Safety Checklist: Forklift Battery Charging Areas

| August 31, 2017

Charging forklift batteries requires training and caution due to the batteries’ weight, the corrosive sulfuric acid contained within, the possibility of explosive hydrogen fumes, and the chance of electric shocks on unprotected exposure.

The Occupational Safety and Health Administration (OSHA) standard, 29 CFR 1910.178(g), lays out the safety requirements for forklift battery charging areas.

1. Battery charging should be done in a place designated for that purpose only. 29 CFR 1910.178(g)(1).
2. Battery charging areas should be adequately ventilated to disperse fumes. Such areas should also be equipped to flush and neutralize spilled electrolytes, with fire protection equipment, and to protect the charging apparatus from damage by trucks. 29 CFR 1910.178(g)(2).

Hydrogen gas is always present during battery charging, and hydrogen gas is explosive. As such, you should take precautions to prohibit open flames, sparks, or electric arcs in the battery charging areas, and provide good ventilation so that the hydrogen gas doesn’t concentrate.

Spills are another potential hazard. To prepare for spills, have ample and readily accessible water, and use neutralizing agents like baking soda or soda ash to neutralize spilled sulfuric acid. For larger spills, workers must contact the fire department to control the spill accurately and prevent any environmental damage in the process.

A dry chemical, CO2 or foam fire extinguisher must be at hand too. Mark safety equipment like fire extinguishers with proper signage to ensure workers can spot them quickly.

Fire Extinguisher Sign

3. Given how heavy batteries are, they should be handled using a conveyor, an overhead hoist, or an equivalent equipment. 1910.178(g)(4)

This minimizes dangers to workers and the battery itself. When handling batteries using cane, workers should also wear hard hats to protect themselves against impact hazards.

4. Electrolytes should be handled using a carboy tilter or siphon. 1910.178(g)(6)
5. When charging batteries, never pour water into acid. Always pour acid into water. 1910.178(g)(7)

A safety warning sign like this can keep this point fresh in a worker’s mind during battery charging operations.

Always Add Acid to Water Caution Sign

6. Trucks should be properly positioned with brakes applied before charging begins. 1910.178(g)(8)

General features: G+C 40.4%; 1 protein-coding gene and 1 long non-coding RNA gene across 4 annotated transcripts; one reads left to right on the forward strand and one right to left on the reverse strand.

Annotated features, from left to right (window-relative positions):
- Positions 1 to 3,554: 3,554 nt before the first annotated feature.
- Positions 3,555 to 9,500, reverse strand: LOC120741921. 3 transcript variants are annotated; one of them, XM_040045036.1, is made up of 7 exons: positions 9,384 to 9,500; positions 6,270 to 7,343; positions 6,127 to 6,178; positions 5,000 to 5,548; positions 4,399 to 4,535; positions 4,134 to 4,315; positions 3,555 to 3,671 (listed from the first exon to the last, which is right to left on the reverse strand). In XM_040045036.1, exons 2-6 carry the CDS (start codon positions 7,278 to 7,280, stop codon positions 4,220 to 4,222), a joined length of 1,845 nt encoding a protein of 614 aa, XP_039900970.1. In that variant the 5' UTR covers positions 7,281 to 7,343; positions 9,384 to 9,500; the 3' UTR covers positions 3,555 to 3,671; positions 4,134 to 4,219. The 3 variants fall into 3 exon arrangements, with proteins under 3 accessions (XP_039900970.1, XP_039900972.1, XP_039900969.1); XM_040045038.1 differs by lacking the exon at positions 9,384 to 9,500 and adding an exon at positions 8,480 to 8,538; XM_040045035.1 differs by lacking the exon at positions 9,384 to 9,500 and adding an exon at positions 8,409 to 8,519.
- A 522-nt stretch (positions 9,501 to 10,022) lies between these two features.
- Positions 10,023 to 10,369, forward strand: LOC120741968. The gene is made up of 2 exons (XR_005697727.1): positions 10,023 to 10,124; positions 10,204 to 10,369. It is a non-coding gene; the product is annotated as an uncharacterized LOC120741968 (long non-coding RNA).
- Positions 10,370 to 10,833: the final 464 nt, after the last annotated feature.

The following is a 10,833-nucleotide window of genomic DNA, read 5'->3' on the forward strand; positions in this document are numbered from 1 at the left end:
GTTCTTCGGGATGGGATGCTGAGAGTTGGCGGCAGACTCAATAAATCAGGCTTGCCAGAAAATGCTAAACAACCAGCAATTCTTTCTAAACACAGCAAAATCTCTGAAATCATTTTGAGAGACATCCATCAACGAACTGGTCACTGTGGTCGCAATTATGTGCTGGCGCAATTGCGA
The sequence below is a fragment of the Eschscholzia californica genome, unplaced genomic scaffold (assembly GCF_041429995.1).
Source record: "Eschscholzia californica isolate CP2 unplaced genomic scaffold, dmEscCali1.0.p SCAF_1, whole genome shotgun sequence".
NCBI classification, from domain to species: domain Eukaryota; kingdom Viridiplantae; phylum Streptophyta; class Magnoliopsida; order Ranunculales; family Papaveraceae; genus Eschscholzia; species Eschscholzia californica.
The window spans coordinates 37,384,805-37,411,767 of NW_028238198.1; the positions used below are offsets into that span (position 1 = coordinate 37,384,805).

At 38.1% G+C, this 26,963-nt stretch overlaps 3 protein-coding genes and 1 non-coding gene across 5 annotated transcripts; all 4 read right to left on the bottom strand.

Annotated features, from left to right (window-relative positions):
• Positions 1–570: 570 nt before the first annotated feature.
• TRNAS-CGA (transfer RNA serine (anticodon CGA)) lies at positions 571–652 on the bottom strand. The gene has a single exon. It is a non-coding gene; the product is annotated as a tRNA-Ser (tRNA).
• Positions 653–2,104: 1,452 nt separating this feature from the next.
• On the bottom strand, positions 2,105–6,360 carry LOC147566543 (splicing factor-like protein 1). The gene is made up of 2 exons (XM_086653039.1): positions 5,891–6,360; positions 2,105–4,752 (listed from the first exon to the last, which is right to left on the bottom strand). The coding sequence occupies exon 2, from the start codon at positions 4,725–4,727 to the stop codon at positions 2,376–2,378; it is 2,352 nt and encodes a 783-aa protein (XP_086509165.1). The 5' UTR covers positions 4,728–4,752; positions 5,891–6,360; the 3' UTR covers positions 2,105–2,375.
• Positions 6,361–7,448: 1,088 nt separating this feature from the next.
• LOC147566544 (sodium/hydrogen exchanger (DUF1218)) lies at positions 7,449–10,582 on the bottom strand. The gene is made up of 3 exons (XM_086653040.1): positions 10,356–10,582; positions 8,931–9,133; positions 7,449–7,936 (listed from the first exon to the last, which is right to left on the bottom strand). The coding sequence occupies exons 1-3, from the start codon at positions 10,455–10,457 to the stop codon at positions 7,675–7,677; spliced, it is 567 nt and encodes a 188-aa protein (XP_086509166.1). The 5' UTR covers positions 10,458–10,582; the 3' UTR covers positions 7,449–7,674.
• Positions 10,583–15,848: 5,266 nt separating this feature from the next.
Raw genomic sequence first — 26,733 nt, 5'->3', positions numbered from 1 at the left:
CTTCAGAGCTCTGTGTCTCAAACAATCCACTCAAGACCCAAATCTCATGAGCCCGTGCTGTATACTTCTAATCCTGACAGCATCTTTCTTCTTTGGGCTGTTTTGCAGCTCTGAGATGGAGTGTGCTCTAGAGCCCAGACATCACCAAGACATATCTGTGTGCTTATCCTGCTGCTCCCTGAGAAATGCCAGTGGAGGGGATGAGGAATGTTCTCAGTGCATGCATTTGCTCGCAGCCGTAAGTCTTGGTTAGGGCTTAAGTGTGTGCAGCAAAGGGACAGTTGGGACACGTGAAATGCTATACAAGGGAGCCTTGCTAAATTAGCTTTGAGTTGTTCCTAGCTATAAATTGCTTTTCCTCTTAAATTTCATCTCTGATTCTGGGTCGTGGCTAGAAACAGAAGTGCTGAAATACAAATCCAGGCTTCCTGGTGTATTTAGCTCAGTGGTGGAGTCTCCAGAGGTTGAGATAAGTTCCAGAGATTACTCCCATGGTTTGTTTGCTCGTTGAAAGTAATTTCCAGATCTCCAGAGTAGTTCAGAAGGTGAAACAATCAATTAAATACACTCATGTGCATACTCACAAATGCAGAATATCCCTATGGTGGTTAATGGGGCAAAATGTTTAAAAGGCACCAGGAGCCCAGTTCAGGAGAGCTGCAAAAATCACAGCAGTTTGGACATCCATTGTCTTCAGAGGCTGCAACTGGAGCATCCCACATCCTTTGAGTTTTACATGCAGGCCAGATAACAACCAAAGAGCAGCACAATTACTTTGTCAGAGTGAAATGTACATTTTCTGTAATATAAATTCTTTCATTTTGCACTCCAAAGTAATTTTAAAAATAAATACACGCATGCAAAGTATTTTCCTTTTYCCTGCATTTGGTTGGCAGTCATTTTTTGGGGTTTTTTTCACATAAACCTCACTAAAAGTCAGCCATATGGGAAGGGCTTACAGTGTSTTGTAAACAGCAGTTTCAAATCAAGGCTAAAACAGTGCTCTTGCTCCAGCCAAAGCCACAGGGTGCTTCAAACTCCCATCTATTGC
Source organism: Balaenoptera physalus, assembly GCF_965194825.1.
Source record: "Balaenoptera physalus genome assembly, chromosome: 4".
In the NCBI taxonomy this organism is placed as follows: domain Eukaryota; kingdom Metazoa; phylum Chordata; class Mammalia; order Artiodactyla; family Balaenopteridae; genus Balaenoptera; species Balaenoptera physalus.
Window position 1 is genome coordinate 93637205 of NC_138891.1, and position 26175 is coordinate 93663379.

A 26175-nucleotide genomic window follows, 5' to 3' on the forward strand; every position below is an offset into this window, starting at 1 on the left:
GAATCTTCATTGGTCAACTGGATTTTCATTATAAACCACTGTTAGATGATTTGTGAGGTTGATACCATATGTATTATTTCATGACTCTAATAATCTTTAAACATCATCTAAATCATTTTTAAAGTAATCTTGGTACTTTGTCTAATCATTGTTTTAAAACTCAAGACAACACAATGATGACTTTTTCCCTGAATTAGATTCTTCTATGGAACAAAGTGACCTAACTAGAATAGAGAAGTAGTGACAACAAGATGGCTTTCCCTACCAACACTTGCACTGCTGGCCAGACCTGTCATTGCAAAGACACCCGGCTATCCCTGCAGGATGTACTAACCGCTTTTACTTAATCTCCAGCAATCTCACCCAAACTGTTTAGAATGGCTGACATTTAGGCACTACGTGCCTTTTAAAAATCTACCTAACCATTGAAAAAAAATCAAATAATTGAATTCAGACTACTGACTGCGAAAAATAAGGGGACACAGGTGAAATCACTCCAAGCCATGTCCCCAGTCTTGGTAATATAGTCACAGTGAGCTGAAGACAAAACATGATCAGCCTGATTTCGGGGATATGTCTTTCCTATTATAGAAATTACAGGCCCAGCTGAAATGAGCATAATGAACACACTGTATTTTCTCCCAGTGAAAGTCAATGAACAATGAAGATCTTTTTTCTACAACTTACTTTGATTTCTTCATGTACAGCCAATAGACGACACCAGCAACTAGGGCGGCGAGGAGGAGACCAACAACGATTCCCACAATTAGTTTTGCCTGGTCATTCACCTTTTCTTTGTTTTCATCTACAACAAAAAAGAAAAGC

7. Battery vent caps should be checked to ensure their proper functioning. Battery covers should be open for heat to escape. 1910.178(g)(9)
8. Smoking must be prohibited in battery charging areas. 1910.178(g)(10)

Post a clear and conspicuous warning sign like this one to prevent smoking and open flames. A sign with appropriate graphics gets the message across more swiftly.

Danger Battery Charging Area No Smoking SignDanger Battery Charging Station No Smoking Sign
9. As mentioned earlier, other ignition sources such as welding sparks and fumes, gas burners must be kept away from this area. 1910.178(g)(11)
10. Metallic objects including tools should be kept away from uncovered batteries. 1910.178(g)(12). Workers should remove metallic wearables like watch, all jewelry, and fitness bands. when working with batteries.

Place this sign near battery chargers to alert workers of this rule. You can also create a custom sign specific to other metallic objects your workers may have on them.

No Jewelry Sign

Other important safety measures to have in place

1. Eyewash stations with a 15-minute continuous flow must be provided near battery charging units. Such stations should be close to the battery charging area, within a walking distance of 10 seconds or less.) The eyewash station should be in a well-lit area, unobstructed, and marked with conspicuous signage.

Eye Wash Sign

For larger installations, OSHA requires a plumbed drench shower along with an eyewash station.

2. Personal protective equipment including goggles, face shield, rubber or neoprene gloves, rubber aprons, and safety toe footwear should be provided to protect workers against electrolyte splashes and electrical shocks.
3. Medical services and first aid should be at hand. If a hospital, infirmary, or clinic is not close to the facility, employers must ensure that employees are adequately trained to administer first aid to victims before they are transported to a hospital.

Check OSHA’s recommended practices for safe forklift charging procedure and battery maintenance for more details.

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